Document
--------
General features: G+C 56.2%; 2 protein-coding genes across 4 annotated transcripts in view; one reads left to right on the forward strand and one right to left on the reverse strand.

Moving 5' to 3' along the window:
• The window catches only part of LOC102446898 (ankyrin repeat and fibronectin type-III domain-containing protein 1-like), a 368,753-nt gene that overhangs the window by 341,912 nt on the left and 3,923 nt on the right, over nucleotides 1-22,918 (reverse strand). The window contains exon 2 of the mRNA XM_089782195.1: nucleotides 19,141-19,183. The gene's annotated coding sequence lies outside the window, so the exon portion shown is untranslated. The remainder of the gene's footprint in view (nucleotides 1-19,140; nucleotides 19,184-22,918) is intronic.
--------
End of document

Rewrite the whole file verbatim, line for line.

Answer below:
General features: G+C 56.2%; 2 protein-coding genes across 4 annotated transcripts in view; one reads left to right on the forward strand and one right to left on the reverse strand.

Moving 5' to 3' along the window:
• The window catches only part of LOC102446898 (ankyrin repeat and fibronectin type-III domain-containing protein 1-like), a 368,753-nt gene that overhangs the window by 341,912 nt on the left and 3,923 nt on the right, over nucleotides 1-22,918 (reverse strand). The window contains exon 2 of the mRNA XM_089782195.1: nucleotides 19,141-19,183. The gene's annotated coding sequence lies outside the window, so the exon portion shown is untranslated. The remainder of the gene's footprint in view (nucleotides 1-19,140; nucleotides 19,184-22,918) is intronic.